I’m hoping we can all agree that its time has passed. The franchise tag is used more for leverage than it is to truly keep a team’s best layers. We need to just let it go, and force teams to compete for their own best players. I know it may never happen, but I’ll be happy if it does.

Standardize Rookie Contracts

The rookie pool works pretty well right now. There are definitely fewer rookie holdouts then there were in the past, but teams are still being asked to pay huge dollars for un-proven players. To me the biggest issue comes with top-5 draft picks who command bigger salaries than existing veterans. Kellen Winslow Jr. may be a great tight end some day, but he isn’t now, and shouldn’t be paid like he is. The New York Giants feel enormous pressure to get Eli Manning on the field, because of the dollars that are invested in him.

The problem lies not so much in the rookie pool limits, which seem fair to me, but in the numerous contract gadgets (including incentives which I’ve already eliminated) that pump the overall value of the deals. The most expensive gadget it the “option bonus”, which is normally paid in year two and can change all the terms that previously existed in the deal. No more options bonuses for rookies. Agents who represent rookies hate this idea because the option bonus is the staple upon which first round deals are based. I understand that. That’s why I want them gone.

A few other tweaks to rookie deals: 3rd through 7th round picks should all have standard 3 year deals. 2nd round picks are 4 years and 1st round picks are 5 years. The “Deion Rule, which affects contracts that extend into uncapped years, shouldn’t apply to rookies. All of these changes would reduce dead-cap space relating to rookies. As I said above, I HATE dead-cap space.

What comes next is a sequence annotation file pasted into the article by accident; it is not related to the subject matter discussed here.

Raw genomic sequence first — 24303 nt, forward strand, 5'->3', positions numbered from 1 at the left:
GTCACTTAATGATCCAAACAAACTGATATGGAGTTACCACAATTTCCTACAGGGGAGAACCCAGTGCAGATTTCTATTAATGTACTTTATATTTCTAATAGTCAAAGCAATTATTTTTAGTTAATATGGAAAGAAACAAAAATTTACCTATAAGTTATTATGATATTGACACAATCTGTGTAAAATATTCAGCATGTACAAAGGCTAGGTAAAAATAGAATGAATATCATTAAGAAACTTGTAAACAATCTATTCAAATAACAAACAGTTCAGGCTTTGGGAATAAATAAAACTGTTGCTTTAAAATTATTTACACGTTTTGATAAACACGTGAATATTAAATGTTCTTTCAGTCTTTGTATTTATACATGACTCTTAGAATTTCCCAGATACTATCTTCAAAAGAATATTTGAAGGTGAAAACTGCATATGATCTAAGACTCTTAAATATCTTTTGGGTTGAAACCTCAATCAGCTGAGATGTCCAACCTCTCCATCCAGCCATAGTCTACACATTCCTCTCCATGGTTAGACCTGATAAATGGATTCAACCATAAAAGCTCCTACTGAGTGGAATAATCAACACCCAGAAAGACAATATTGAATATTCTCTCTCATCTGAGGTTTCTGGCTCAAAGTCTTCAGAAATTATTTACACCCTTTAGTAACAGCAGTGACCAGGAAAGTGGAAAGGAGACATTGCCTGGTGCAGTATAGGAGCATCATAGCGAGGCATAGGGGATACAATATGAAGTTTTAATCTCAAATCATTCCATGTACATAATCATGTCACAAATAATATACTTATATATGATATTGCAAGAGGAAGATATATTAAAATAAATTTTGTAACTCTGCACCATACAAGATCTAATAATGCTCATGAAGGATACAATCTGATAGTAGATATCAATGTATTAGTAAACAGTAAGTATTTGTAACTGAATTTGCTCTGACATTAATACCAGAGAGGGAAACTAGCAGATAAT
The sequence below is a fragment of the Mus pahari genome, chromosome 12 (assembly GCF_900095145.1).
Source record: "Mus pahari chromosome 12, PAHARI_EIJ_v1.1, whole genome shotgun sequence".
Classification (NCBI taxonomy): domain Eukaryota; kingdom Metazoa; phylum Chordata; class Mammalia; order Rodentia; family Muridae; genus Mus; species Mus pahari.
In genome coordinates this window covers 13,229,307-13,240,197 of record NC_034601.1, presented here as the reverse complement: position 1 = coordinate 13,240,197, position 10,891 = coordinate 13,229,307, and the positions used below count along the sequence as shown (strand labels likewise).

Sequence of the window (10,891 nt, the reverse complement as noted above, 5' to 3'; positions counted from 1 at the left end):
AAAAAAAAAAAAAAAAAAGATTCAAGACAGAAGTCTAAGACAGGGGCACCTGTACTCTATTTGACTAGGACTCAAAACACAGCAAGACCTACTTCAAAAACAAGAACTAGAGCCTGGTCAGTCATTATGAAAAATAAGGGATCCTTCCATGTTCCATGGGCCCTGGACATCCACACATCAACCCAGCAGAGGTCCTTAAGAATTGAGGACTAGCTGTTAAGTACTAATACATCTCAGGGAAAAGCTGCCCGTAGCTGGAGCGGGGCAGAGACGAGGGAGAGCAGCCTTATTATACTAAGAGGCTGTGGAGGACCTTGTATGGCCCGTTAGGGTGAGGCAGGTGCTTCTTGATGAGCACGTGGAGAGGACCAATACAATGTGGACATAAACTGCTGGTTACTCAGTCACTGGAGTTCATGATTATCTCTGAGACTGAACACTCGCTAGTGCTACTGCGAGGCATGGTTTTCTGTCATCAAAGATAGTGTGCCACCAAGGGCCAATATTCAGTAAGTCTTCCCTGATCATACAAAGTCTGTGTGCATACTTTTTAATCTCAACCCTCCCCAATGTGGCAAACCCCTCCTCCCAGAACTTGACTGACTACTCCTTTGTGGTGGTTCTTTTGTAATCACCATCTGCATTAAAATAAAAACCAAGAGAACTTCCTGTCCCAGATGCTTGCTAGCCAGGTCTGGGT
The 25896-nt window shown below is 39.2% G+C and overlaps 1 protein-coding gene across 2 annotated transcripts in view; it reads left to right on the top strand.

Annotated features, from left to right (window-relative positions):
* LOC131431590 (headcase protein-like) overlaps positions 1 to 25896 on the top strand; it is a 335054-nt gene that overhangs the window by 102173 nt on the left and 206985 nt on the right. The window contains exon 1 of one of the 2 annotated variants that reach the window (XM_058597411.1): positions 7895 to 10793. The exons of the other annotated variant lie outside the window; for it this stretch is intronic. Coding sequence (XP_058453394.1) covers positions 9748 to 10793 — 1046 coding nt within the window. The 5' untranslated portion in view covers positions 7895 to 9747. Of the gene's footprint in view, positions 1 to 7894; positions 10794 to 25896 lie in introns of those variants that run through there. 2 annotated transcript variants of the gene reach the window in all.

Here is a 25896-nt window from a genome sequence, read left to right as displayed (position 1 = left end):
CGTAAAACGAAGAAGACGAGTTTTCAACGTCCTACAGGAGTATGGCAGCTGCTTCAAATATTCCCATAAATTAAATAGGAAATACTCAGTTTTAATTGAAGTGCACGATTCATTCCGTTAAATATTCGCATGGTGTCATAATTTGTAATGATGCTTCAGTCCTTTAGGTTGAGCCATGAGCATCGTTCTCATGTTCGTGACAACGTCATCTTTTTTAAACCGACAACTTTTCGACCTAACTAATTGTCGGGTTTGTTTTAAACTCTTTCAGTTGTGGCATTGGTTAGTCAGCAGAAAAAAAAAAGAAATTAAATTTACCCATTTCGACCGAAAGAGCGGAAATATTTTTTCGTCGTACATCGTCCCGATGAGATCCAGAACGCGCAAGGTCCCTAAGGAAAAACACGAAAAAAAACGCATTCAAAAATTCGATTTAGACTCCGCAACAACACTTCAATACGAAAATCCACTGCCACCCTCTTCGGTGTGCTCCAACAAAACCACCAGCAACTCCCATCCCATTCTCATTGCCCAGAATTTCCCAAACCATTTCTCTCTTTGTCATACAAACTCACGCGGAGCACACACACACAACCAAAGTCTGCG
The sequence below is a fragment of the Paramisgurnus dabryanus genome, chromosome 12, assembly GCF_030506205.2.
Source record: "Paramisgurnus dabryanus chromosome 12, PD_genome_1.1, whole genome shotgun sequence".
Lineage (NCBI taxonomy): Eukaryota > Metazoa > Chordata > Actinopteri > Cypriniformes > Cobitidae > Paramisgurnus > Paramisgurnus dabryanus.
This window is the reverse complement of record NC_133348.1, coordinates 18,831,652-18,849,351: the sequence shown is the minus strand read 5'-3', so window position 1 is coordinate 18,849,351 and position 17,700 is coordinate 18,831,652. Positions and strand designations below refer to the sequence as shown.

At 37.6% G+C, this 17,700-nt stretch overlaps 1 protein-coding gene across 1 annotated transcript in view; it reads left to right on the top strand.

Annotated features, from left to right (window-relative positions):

By the way, if we reduce dollars paid to rookies, where does that extra money go? To VETERAN PLAYERS. The players who have PROVEN THEY CAN PLAY. All kinds of provision have been suggested to save the veteran players from being cut due to cap considerations, but to me the best solution is to stop tying up so much cash in unproven rookies.

And there’s no easy way to say this, but my last suggestion for the new collective bargaining agreement is…


The NFL and the NFLPA have been on some sort of strange mission to hide salary information from fans and the media. This policy is tremendously unproductive for two reasons. The first is that fans are the ones paying the salaries. OK, I understand that we’re not REALLY paying the salaries. Just because I pay my garbage bill doesn’t mean I have a right to know how much the garbage man makes, but pro sports is different. Fans have a right to know because they WANT to know.

The other reason is the NFL is a 12-month a year product. After the Super Bowl until the start of training camp, the salary cap is the scorecard of the off-season. Fans are told throughout the off-season that this team or that team can (or can’t) afford this or that player and yet we have no way of knowing who’s telling the truth. Seahawk fans debated for months if we over-paid Grant Wistrom, but very few could discuss the issue with all the facts at hand. Imagine sitting in the stadium with no scoreboard. That’s how the average fan feels about the off-season. Believe me, we WANT to know the score. The most common question I get is “how much cap-space do we have?”. Most of the time even I’m not even sure, and I follow this question closer than any Seahawk fan in history.

So, I’m calling on the NFL and the NFLPA to open up all salaries, bonuses, and cap-figures for any fan to scrutinize and complain about. Put me out of business. I’ll be the happiest fan of all.

"The Hawkstorian" writes about Seahawks history, the salary cap, and many other things for Seahawks.NET on an alarmingly regular basis. You can reach him at Top Stories